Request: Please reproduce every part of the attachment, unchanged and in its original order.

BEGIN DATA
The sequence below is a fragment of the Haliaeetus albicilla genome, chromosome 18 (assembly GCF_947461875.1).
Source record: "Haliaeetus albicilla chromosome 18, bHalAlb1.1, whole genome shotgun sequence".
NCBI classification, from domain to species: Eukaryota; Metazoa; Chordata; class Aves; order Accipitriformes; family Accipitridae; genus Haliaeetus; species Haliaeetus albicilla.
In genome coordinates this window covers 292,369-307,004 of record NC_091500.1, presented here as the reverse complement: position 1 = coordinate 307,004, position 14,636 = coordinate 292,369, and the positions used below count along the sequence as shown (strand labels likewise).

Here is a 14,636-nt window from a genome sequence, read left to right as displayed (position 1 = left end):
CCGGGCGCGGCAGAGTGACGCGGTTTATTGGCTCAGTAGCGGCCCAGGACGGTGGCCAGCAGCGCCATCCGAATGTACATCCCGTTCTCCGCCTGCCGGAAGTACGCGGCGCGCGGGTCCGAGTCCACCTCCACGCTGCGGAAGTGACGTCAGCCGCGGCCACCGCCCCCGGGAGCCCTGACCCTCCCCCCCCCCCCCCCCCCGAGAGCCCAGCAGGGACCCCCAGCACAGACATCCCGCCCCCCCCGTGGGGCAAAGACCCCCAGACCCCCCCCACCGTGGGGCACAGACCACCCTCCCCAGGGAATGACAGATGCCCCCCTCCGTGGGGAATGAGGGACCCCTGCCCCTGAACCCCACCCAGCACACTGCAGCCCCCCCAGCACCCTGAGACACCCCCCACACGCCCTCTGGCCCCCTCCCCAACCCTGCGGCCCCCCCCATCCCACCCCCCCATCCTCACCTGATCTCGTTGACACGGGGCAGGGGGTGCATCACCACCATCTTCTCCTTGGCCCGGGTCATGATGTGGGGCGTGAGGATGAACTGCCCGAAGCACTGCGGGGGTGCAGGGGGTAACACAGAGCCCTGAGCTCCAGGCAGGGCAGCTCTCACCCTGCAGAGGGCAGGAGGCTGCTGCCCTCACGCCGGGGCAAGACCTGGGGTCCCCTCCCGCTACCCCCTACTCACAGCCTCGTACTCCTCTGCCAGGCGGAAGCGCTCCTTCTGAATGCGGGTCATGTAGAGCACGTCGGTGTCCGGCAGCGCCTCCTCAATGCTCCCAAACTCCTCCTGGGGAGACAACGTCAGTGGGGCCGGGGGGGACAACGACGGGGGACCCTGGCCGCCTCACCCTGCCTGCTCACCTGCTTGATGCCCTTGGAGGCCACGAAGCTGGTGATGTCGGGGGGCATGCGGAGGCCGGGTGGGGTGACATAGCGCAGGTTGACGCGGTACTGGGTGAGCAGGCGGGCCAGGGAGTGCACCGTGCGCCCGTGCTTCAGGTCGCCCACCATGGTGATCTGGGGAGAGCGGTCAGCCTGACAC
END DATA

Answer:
The sequence below is a fragment of the Haliaeetus albicilla genome, chromosome 18 (assembly GCF_947461875.1).
Source record: "Haliaeetus albicilla chromosome 18, bHalAlb1.1, whole genome shotgun sequence".
NCBI classification, from domain to species: Eukaryota; Metazoa; Chordata; class Aves; order Accipitriformes; family Accipitridae; genus Haliaeetus; species Haliaeetus albicilla.
In genome coordinates this window covers 292,369-307,004 of record NC_091500.1, presented here as the reverse complement: position 1 = coordinate 307,004, position 14,636 = coordinate 292,369, and the positions used below count along the sequence as shown (strand labels likewise).

Here is a 14,636-nt window from a genome sequence, read left to right as displayed (position 1 = left end):
CCGGGCGCGGCAGAGTGACGCGGTTTATTGGCTCAGTAGCGGCCCAGGACGGTGGCCAGCAGCGCCATCCGAATGTACATCCCGTTCTCCGCCTGCCGGAAGTACGCGGCGCGCGGGTCCGAGTCCACCTCCACGCTGCGGAAGTGACGTCAGCCGCGGCCACCGCCCCCGGGAGCCCTGACCCTCCCCCCCCCCCCCCCCCCGAGAGCCCAGCAGGGACCCCCAGCACAGACATCCCGCCCCCCCCGTGGGGCAAAGACCCCCAGACCCCCCCCACCGTGGGGCACAGACCACCCTCCCCAGGGAATGACAGATGCCCCCCTCCGTGGGGAATGAGGGACCCCTGCCCCTGAACCCCACCCAGCACACTGCAGCCCCCCCAGCACCCTGAGACACCCCCCACACGCCCTCTGGCCCCCTCCCCAACCCTGCGGCCCCCCCCATCCCACCCCCCCATCCTCACCTGATCTCGTTGACACGGGGCAGGGGGTGCATCACCACCATCTTCTCCTTGGCCCGGGTCATGATGTGGGGCGTGAGGATGAACTGCCCGAAGCACTGCGGGGGTGCAGGGGGTAACACAGAGCCCTGAGCTCCAGGCAGGGCAGCTCTCACCCTGCAGAGGGCAGGAGGCTGCTGCCCTCACGCCGGGGCAAGACCTGGGGTCCCCTCCCGCTACCCCCTACTCACAGCCTCGTACTCCTCTGCCAGGCGGAAGCGCTCCTTCTGAATGCGGGTCATGTAGAGCACGTCGGTGTCCGGCAGCGCCTCCTCAATGCTCCCAAACTCCTCCTGGGGAGACAACGTCAGTGGGGCCGGGGGGGACAACGACGGGGGACCCTGGCCGCCTCACCCTGCCTGCTCACCTGCTTGATGCCCTTGGAGGCCACGAAGCTGGTGATGTCGGGGGGCATGCGGAGGCCGGGTGGGGTGACATAGCGCAGGTTGACGCGGTACTGGGTGAGCAGGCGGGCCAGGGAGTGCACCGTGCGCCCGTGCTTCAGGTCGCCCACCATGGTGATCTGGGGAGAGCGGTCAGCCTGACAC